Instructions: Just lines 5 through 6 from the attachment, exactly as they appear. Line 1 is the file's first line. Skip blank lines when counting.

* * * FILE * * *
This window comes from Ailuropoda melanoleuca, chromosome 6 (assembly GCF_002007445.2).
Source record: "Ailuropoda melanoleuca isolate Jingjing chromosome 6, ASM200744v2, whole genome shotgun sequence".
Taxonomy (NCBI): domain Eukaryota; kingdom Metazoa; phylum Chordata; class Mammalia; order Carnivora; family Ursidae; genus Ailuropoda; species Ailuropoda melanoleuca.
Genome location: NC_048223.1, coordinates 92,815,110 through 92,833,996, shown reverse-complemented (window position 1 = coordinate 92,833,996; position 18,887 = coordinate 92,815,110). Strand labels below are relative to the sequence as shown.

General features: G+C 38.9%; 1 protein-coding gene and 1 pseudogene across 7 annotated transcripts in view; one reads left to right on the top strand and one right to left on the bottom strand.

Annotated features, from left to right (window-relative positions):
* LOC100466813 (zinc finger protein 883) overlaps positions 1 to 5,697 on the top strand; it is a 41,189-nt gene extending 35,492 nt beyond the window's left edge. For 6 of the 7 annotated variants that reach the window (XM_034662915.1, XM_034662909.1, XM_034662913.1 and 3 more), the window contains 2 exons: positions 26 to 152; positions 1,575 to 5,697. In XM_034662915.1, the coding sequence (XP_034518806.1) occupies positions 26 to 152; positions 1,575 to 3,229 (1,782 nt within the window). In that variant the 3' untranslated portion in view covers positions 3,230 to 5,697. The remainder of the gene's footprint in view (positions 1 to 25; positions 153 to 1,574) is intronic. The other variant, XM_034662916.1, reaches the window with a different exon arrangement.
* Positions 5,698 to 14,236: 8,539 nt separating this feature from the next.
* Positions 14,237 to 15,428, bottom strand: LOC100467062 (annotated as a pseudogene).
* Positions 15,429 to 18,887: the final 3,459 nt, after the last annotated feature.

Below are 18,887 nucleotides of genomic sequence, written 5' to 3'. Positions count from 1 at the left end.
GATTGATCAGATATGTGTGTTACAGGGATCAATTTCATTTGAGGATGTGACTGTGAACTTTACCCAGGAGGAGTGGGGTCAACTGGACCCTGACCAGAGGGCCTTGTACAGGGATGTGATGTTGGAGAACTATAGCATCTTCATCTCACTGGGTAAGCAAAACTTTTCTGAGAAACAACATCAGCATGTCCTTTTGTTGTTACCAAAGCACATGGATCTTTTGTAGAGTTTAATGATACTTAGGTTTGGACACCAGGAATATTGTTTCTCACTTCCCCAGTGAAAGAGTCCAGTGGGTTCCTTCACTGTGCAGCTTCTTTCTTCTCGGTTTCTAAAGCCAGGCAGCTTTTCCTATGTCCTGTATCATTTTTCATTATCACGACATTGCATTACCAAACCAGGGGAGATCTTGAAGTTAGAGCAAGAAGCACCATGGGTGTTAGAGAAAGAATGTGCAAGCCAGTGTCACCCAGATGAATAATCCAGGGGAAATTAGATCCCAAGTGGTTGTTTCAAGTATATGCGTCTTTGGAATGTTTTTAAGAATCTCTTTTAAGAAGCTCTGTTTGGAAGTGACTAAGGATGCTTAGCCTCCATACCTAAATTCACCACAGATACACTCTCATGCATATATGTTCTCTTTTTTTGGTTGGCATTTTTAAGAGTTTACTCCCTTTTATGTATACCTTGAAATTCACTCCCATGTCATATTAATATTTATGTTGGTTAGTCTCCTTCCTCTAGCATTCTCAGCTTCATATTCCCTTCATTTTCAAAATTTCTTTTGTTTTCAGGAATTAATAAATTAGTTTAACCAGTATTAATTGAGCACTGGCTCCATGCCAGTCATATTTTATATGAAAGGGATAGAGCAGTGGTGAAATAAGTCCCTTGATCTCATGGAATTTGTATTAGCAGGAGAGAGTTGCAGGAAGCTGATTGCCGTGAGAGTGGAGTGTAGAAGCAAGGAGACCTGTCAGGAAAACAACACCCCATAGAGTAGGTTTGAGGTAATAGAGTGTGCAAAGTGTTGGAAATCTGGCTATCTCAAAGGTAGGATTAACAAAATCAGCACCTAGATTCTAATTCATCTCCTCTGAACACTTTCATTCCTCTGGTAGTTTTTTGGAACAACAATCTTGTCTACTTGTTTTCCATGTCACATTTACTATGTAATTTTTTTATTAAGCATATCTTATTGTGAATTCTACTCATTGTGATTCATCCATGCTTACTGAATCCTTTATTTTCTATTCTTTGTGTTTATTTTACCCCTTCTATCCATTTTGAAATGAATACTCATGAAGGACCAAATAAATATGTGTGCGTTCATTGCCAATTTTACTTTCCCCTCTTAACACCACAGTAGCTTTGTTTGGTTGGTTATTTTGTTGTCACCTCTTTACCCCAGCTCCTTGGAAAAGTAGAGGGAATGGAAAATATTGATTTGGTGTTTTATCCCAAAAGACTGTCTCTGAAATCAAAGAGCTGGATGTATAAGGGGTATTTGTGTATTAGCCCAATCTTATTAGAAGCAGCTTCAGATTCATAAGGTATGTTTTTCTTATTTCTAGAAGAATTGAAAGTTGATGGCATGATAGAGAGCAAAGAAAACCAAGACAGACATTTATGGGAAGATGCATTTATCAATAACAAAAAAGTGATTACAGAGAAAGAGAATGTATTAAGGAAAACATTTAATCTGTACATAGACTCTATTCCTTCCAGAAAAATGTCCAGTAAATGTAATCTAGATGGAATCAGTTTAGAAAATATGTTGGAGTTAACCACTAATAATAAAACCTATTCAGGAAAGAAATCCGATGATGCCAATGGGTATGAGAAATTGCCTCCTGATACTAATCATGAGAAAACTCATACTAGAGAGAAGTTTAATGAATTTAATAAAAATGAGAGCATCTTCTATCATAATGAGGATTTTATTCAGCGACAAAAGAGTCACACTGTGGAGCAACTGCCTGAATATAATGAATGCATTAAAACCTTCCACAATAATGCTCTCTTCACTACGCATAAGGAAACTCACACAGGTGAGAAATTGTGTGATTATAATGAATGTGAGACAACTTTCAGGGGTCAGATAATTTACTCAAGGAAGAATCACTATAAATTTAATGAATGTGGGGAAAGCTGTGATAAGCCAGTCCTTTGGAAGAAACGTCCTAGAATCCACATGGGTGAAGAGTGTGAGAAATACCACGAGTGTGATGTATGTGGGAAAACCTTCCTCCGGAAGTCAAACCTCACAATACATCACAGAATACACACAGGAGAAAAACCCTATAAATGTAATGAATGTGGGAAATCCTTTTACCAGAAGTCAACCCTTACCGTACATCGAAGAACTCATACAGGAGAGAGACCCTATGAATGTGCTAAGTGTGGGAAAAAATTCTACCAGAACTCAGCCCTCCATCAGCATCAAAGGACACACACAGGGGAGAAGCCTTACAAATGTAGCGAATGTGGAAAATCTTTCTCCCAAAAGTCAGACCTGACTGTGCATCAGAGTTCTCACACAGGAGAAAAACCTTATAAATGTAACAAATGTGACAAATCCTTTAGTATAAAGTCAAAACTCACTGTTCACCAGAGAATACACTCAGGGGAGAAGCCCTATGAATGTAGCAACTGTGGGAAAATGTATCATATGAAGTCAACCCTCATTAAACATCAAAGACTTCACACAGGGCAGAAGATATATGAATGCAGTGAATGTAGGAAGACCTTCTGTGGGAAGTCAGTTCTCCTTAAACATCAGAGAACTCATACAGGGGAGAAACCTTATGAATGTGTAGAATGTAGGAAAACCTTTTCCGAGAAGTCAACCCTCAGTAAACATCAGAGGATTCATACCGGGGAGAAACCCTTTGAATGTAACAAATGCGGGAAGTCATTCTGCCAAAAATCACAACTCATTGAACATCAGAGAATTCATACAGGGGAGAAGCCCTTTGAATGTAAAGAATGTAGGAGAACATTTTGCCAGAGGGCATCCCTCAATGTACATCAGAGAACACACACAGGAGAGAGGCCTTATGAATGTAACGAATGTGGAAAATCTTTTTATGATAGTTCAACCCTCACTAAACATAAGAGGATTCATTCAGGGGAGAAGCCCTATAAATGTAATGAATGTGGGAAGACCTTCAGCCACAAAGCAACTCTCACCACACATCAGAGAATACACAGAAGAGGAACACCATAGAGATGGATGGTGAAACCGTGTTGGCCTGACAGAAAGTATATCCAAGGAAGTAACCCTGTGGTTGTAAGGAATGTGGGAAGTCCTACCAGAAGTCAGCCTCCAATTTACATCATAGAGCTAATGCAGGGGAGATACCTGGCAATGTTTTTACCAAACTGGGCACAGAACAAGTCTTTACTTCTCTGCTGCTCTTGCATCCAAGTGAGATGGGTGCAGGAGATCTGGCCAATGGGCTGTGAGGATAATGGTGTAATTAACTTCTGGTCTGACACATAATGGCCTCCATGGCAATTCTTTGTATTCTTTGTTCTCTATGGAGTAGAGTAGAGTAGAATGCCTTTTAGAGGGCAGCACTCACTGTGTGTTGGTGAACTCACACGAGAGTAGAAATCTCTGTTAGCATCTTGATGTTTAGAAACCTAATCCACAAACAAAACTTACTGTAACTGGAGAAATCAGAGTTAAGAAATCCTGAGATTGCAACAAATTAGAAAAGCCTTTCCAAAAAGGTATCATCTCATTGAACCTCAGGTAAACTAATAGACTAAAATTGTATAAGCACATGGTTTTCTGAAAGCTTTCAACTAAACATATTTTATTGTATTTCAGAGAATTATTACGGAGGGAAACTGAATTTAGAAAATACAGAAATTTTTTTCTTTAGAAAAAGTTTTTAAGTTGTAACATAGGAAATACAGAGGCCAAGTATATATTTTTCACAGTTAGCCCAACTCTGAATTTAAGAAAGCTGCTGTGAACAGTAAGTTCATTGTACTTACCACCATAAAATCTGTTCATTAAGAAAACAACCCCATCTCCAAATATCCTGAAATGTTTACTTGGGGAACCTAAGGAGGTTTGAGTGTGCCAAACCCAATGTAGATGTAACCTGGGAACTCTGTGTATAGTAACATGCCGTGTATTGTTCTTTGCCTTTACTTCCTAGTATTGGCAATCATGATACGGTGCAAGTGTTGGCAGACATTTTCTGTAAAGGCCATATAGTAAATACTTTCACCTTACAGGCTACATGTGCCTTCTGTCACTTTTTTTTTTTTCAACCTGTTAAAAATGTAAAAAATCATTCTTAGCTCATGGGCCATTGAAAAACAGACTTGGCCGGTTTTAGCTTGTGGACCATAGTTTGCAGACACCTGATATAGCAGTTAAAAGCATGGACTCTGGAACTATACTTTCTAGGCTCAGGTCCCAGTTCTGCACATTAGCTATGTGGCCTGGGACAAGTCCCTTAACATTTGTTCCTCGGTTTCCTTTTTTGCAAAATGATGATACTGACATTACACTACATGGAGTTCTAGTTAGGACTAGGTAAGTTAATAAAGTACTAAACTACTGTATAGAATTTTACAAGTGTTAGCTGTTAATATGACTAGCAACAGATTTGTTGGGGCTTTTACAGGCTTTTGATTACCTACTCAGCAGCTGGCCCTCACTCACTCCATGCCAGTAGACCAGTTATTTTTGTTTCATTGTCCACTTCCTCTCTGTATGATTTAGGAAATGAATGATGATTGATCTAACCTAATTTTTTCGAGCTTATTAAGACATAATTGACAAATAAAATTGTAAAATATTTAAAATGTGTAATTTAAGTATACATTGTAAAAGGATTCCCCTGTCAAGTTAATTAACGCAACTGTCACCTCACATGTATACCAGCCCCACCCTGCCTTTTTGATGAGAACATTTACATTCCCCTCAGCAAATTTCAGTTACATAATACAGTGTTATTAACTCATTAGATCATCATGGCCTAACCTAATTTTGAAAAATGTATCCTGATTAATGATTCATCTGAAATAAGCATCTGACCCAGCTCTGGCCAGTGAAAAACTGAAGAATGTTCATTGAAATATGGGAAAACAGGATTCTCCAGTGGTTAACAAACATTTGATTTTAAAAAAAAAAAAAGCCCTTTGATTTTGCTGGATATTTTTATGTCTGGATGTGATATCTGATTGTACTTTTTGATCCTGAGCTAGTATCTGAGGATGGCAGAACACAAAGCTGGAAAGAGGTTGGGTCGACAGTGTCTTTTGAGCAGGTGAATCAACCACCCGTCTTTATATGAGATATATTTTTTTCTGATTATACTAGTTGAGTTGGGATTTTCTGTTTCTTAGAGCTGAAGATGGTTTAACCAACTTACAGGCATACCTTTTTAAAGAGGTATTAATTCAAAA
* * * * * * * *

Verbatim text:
General features: G+C 38.9%; 1 protein-coding gene and 1 pseudogene across 7 annotated transcripts in view; one reads left to right on the top strand and one right to left on the bottom strand.

Annotated features, from left to right (window-relative positions):